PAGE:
I am still amazed at how in a matter of 10 working days, a crew of five can be at the point where they have begun to frame the roof. I now have hopes that we are getting back on pace and actually making up a bit of time.

Somehow, some way, after what has been one of the coldest, snowiest winters on record, we have had two weeks of calm but cold weather and no days have been missed due to weather. Long-range forecast points to upper 40's this weekend... so might actually lose some days to rain if it holds true.

We are "juiced up" as I saw the framers had tapped into the panel today... so we have power again.

Other than that, working on getting the roofer in line, followed by all the "guts" = plumber, electrician and HVAC.

I will be out at the site tomorrow morning to talk to the head guy - get his best estimate on roof completion - also need to go over some other items - I noticed the master shower was framed out with a full wall - it should be a half wall... also need to see about the way they have one transom window framed out that may be too close to the roof line.

Bridget had the idea to have me actually be in a few pictures... so here I am... joy!


Bridget was not a fan of using my makeshift ladder to get up to the second floor...


The framers constructed this catwalk to aid in framing... crazy, considering this is already on the second floor - so in essence the ladder is positioned nearly four floors high... needless to say, I won't be going up there to take any pictures...



View from the back...


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Posted to Naperville-Webster-St by Patrick in Naperville, IL on 1/29/2009 8:26:01 PM

Things are progressing, visually, too fast to keep up. Virtually, 75% of the second floor exterior walls were framed up by the time I came back out tonight.

Yesterday, had the first call in the morning from the framer requesting that I come asap and make a decision on something. Turns out, the architect muffed on a step-up on the second floor... it's much too difficult to describe here - as it was hard to visualize when I was looking right at it - but basically, where the architect had something - in reality - it simply could not be there.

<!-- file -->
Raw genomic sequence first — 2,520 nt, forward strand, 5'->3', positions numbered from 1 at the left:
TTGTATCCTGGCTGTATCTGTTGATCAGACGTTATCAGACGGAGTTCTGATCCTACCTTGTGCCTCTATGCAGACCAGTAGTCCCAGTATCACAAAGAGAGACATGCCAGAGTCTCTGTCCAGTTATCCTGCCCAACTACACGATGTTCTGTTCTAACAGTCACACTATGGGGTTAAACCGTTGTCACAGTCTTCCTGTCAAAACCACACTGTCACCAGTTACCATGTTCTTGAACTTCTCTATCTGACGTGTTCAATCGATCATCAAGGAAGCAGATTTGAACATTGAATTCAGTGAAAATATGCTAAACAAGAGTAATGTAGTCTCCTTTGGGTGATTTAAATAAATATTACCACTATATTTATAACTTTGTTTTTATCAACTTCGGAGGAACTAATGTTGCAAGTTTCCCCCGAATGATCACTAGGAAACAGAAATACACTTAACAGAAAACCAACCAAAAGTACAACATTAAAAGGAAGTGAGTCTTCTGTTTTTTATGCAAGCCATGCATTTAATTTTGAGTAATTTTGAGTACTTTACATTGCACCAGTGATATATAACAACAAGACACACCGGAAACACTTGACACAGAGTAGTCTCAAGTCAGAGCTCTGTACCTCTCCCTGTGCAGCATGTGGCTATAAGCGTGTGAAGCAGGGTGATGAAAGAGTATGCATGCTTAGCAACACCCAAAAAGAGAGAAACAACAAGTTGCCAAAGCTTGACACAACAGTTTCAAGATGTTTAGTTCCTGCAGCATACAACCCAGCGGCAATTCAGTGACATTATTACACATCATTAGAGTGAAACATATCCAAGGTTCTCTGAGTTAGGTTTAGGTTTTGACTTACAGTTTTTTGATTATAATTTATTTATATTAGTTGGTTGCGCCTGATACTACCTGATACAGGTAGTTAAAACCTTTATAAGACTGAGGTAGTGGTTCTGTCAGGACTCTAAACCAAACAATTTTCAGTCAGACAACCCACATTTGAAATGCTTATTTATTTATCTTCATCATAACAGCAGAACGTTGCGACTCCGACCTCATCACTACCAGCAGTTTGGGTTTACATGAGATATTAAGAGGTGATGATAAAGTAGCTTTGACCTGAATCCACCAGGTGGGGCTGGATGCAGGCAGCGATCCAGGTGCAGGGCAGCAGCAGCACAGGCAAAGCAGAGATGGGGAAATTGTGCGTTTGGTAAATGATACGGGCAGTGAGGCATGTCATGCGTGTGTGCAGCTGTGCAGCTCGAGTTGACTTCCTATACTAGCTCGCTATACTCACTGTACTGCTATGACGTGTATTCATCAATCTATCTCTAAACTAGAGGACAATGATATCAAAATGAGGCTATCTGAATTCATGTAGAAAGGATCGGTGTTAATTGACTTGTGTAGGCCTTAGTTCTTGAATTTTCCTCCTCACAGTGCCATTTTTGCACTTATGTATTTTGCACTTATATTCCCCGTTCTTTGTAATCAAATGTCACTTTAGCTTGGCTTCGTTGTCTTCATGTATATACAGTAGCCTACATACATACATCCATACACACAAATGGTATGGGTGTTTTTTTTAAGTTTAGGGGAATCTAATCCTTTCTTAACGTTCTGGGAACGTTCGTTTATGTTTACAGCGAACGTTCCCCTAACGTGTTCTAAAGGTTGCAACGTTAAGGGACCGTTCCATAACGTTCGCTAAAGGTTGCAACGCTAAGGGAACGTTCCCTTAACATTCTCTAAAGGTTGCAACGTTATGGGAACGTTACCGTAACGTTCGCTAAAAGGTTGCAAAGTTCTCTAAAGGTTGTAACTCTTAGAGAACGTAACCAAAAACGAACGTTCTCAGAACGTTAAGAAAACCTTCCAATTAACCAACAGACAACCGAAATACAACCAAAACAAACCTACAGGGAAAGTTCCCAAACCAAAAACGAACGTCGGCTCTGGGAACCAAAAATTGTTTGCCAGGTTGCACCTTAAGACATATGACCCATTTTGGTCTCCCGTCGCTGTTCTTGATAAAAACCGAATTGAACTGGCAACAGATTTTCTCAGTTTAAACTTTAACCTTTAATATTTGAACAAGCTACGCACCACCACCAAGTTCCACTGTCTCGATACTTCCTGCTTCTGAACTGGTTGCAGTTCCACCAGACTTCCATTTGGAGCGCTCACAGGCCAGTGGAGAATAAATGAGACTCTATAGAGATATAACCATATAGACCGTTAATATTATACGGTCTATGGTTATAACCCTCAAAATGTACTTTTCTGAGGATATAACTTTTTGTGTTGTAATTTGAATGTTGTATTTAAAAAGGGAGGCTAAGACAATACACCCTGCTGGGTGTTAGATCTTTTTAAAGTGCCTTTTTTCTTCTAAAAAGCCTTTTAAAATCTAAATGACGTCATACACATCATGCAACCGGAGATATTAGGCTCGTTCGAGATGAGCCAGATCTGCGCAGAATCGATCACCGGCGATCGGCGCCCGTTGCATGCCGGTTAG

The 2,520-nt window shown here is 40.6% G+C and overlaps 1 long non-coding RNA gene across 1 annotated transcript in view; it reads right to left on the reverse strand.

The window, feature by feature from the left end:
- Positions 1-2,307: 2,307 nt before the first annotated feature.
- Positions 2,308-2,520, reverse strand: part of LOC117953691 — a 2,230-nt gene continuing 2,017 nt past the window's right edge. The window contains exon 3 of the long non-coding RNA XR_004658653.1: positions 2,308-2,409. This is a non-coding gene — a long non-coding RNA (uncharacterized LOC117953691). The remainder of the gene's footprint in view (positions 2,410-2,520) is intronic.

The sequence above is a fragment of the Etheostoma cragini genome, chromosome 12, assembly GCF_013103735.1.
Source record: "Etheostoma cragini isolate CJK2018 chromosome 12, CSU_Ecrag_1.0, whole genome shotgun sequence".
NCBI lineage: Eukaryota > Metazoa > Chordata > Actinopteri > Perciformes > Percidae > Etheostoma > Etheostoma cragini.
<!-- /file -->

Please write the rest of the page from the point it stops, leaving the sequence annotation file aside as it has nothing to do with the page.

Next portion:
So at 8:30 am - I was crawling up a ladder in dress shoes and tie to talk over something with the framer and make a decision within five minutes, so progress could resume. Luckily, I have some sort of ability to visualize how something will look when its finished - so stared at the spot for a couple minutes - got the framers' opinion on it - and we made a decision.

In short - the spot on the second floor where the 9ft/10ft ceiling transitions below on the first floor was about 18 inches off where the architect had it. Thus, the stair in the second floor could not be flush with the hall - its needed to come out 12 inches. In the matter of five minutes, we also figured it would "look" better if we at the same time bumped another wall out further and chopped back the size of the double doors leading to the master bedroom.

So, those reading this blog who are considering building - it pays off to buy the best framer your money can buy... the crew I have been using has already done the following to save from major gaffs:

1 - Discovered, early on, that architect notated a wall plate height wrong (at 9 ft vs. 10 ft) - would have caused days of delays and $$ had he not seen it.

2 - Noticed the concrete crew missed a small footer in the basement - apparently, it is not that big of a deal - he put in extra support and the concrete guys will put the footer in when they pour the basement.

3 - Rejected several large "dirty" and moldy" looking joists - told me he would not put them in his own house - so he's not going to put them in mine. I am guessing many crews would have just put it up to avoid the hassle of waiting for another delivery.

Roof pieces are to be delivered to the site on Monday - so hopefully by the end of next week, we are scheduling the roof/shingle guys and prepping for window delivery.